Aestimatio : Critical Reviews in the History of Science
Institute for Research in Classical Philosophy and Science
About: Aestimatio : Critical Reviews in the History of Science is an academic journal published by Institute for Research in Classical Philosophy and Science. The journal publishes majorly in the area(s): Classics & Natural philosophy. It has an ISSN identifier of 1549-4470. It is also open access. Over the lifetime, 169 publications have been published receiving 2016 citations. The journal is also known as: Sources and studies in the history of science & Critical reviews in the history of science.
TL;DR: Safier et al. as discussed by the authors examined the transatlantic flow of knowledge in reverse - from West to East - through ephemeral monuments and geographical maps, and explored how the social and cultural worlds of South America contributed to the production of European scientific knowledge during the Enlightenment.
Abstract: Prior to 1735, South America was largely terra incognita to many Europeans. But that year, the Paris Academy of Sciences sent a joint French and Spanish mission to the Spanish American province of Quito (in present-day Ecuador) to study the curvature of the Earth at the Equator - an expedition that would put South America on the map and in the minds of Europeans for centuries to come. Equipped with quadrants and telescopes, the mission's participants referred to the transfer of scientific knowledge from Europe to the Andes as a "sacred fire" passing mysteriously through European astronomical instruments to curious observers in South America.By looking at the social and material traces of this expedition, "Measuring the New World" examines the transatlantic flow of knowledge in reverse - from West to East. Through ephemeral monuments and geographical maps, from the Andes to the Amazon River, the book explores how the social and cultural worlds of South America contributed to the production of European scientific knowledge during the Enlightenment. Neil Safier uses the notebooks of traveling philosophers, including Charles-Marie de La Condamine and others, as well as maps and specimens from the expedition, to place this particular scientific endeavor in the larger context of early modern print culture and the emerging intellectual category of scientist as author.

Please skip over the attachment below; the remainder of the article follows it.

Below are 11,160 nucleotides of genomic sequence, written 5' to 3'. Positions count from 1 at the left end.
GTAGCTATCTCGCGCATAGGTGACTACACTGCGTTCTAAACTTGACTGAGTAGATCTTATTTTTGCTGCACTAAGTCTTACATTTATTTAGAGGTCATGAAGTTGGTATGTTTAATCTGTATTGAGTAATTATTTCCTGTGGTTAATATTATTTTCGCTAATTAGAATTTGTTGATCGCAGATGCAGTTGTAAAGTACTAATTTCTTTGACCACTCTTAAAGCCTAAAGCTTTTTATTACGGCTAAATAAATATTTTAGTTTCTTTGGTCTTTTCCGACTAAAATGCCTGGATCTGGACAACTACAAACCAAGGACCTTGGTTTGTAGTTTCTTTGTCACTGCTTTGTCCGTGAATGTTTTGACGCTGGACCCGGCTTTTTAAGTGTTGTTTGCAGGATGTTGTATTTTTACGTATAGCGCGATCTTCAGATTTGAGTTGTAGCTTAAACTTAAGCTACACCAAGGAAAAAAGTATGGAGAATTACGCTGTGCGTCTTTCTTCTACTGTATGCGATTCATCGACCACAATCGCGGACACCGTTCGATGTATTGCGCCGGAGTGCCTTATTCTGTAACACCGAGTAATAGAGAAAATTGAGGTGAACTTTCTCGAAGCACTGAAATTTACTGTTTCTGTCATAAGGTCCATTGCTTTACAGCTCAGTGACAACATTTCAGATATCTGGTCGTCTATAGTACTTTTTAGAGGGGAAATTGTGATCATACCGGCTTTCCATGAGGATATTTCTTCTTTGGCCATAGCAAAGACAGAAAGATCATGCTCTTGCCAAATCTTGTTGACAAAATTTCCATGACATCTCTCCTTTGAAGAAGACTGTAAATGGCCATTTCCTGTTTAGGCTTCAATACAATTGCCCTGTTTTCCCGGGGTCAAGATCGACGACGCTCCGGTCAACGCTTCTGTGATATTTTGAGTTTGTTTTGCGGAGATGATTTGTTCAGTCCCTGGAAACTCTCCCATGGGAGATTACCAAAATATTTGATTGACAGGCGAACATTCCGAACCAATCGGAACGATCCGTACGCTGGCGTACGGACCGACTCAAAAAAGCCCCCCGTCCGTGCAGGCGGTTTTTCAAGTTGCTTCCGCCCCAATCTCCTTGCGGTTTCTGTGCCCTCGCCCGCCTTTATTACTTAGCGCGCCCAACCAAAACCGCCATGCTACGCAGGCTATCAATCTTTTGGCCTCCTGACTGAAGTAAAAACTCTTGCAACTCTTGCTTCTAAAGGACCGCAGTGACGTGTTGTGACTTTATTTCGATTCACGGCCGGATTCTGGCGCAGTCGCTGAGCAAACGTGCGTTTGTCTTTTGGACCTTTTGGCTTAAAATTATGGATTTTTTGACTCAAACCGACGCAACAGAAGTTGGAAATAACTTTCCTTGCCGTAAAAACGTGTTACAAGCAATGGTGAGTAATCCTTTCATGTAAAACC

TL;DR: The authenticity question of Archytas' writings is addressed in this paper, where the authors present a collection of genuine testimonials from Archytus' life, writings, reception, and philosophy of archytas.
Abstract: Part I. Introductory Essays: 1. Life, writings and reception 2. The philosophy of Archytas 3. The authenticity question Part II. Genuine Fragments: 1. Fragment 1 2. Fragment 2 3. Fragment 3 4. Fragment 4 Part III: Genuine Testimonia: 1. Life and writings (A1-A6, B5-B8) 2. Moral philosophy and character 3. Geometry: the duplication of the cube (A14 and A15) 4. Music 5. Metaphysics 6. Physics 7. Miscellaneous testimonia Appendix: Spurious writings and testimonia Appendix: Archytas' name.
TL;DR: In this article, the development of mathematics between 1880 and 1920 as a modernist transformation similar to those in art, literature, and music is discussed, and it is shown that modernism succeeded in mathematics because it connected fruitfully with what mathematicians were doing and with the image they were creating for themselves as an autonomous body of professionals, but also that it steadily raised the stakes by forcing deeper and ultimately unanswerable questions onto the agenda.